The only way you can tell for sure whether you have HIV is to get screened. You can’t depend on signs to know whether you have HIV. Knowing your HIV status offers you powerful knowledge so you can take measures to keep yourself and your partner(s) healthy:
-If you have tested positive, you should take HIV medication. Through taking HIV medication on a regular basis as recommended, you will render the level of HIV in your blood (your viral load) really low — so low that it can not be identified by the test (called an undetectable viral load).
Having an undetectable virus load is the only thing you can do to remain safe. If the virus load remains undetectable, there is no effective chance of HIV transmission by sex to an HIV-negative spouse.
-If you have tested negative, more HIV prevention resources are accessible now than ever before.
-When you are pregnant, you can be screened for HIV so that you can start therapy if you are HIV-positive. If an HIV-positive woman is tested for HIV at an early stage of pregnancy, the chance of HIV transmission to her baby could be very minimal.
Using the HIV Facilities Locator to locate a location for HIV research near you.
Self-testing of HIV is also an alternative. Self-testing helps users to take an HIV test and find out their findings at their own house or any private place. You may purchase a self-test kit from a pharmacy or online, or your health care professional will be willing to order one for you. Few health districts or community-based agencies often offer free self-test kits.
What are the signs and symptoms of HIV/AIDS virus?
There are a variety of signs of HIV. Not everybody is likely to have the same signs. It depends on the individual in question and what stage of the disease they are in.
Below are three phases of HIV and some of the signs that people may encounter.
Phase 1: Acute HIV Infection
About two-thirds of individuals would have flu-like disease within 2 to 4 weeks of HIV infection. This is a normal reaction of the body to HIV infection.
Flu-like symptoms can include:
Swollen lymph node
ulcers of the lips
These signs will last anytime from a few days to a few weeks. However, certain patients may not have any signs at all during this early stage of HIV. Get screened as fast as you can! Find the HIV research site near you: Locator. HIV.gov.
Don’t presume that you have HIV simply because you have all of these symptoms — they may be close to those induced by other illnesses. But if you suspect you may have been subjected to HIV, get an HIV test.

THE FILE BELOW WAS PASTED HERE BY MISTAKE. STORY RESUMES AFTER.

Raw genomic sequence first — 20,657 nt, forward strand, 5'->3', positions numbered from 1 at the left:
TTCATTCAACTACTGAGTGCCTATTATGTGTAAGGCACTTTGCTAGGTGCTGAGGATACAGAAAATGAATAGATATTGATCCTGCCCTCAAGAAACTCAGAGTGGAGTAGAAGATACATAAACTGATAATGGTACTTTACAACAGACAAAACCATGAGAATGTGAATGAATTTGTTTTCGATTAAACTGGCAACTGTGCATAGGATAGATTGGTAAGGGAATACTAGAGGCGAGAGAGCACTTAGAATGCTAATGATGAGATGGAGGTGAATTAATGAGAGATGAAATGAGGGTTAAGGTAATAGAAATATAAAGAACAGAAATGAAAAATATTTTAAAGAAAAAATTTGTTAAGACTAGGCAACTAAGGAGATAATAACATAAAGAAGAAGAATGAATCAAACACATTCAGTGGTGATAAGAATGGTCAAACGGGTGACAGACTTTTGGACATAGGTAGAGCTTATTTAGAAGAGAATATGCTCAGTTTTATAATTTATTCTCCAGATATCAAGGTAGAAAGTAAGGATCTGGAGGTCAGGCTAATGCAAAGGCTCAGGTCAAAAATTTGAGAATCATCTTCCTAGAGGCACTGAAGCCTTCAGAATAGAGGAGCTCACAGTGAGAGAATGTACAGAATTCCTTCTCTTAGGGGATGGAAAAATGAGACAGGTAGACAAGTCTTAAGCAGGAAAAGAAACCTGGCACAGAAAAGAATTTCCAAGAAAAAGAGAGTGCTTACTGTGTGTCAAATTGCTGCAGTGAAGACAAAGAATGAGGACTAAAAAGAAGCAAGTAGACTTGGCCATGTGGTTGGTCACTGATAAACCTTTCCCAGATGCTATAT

Here’s what you ought to do:
Find an HIV screening spot near you — You can have an HIV test at your primary care provider’s office, your state health agency, a health center, or several more sites. Using the HIV Facilities Locator to locate a location for HIV research near you.
Ask for an HIV examination for a recent infection — Most HIV studies detect antibodies (protein produced by the body as a response to HIV), not HIV itself. But it may take a few weeks after you’ve been poisoned to make it happen to your body. There are other forms of testing that may diagnose HIV infection earlier. Tell the doctor or clinic if you suspect you have recently been exposed to HIV, and ask whether the scans will diagnose early infection.
Know your status — After having checked, make sure to hear the outcome of the evaluation. If you are HIV-positive, visit the doctor as soon as possible so that you can commence therapy for HIV medications. And be aware: when you are at an early stage of infection, you are at a very high risk of HIV transmission to others.
It is necessary to take measures to reduce the possibility of transmission. If you are HIV-negative, there are preventive tools such as pre-exposure prophylaxis (PrEP) that will help you remain negative.
Phase 2: Clinical Latency
At this point, the virus begins to replicate, albeit at very low levels. People at this point do not feel ill or have any signs. This stage is often referred to as chronic HIV infection.
Without HIV care, people will remain at this point for 10 to 15 years, although some of them travel quicker through this point.
If you take HIV medication every day, just as recommended, and hold an undetectable viral load, you will secure your wellbeing and have no successful chance of HIV transmission to your sexual partner(s).
But if the virus load is measurable, you can be able to transmit HIV at this point, even if you have no symptoms. It is necessary to see your health care professional periodically to monitor your viral load.
Phase 3: AIDS
If you have HIV and you are not on HIV medication, the infection can gradually degrade the body’s immune response and lead to AIDS (Acquired Immunodeficiency Syndrome). This is the late stage of infection with HIV.
Symptoms of AIDS can include:
Quick weight loss
Recurrent fever or intense night sweats
Extreme and mysterious exhaustion
Prolonged swelling of the lymph glands in the armpit, groin, or neck
Diarrhea that lasts longer than a week
Sores in the mouth , anus, or vagina
Red, dark, pink or purplish blotches on or below the eyes, or within the lips, nose, or eyelids.
Loss in memory, addiction, and other brain conditions
Each of these signs can also be linked to other diseases. The only way you can tell for sure whether you have HIV is to get screened. If you are HIV-positive, a health care professional can diagnose your HIV development to stage 3 (AIDS) depending on the diagnostic requirements.
Many of the extreme signs and illnesses of HIV are attributed to opportunistic diseases that arise as a consequence of disruption to the body’s immune system. If you experience all of these signs, see the health care professional.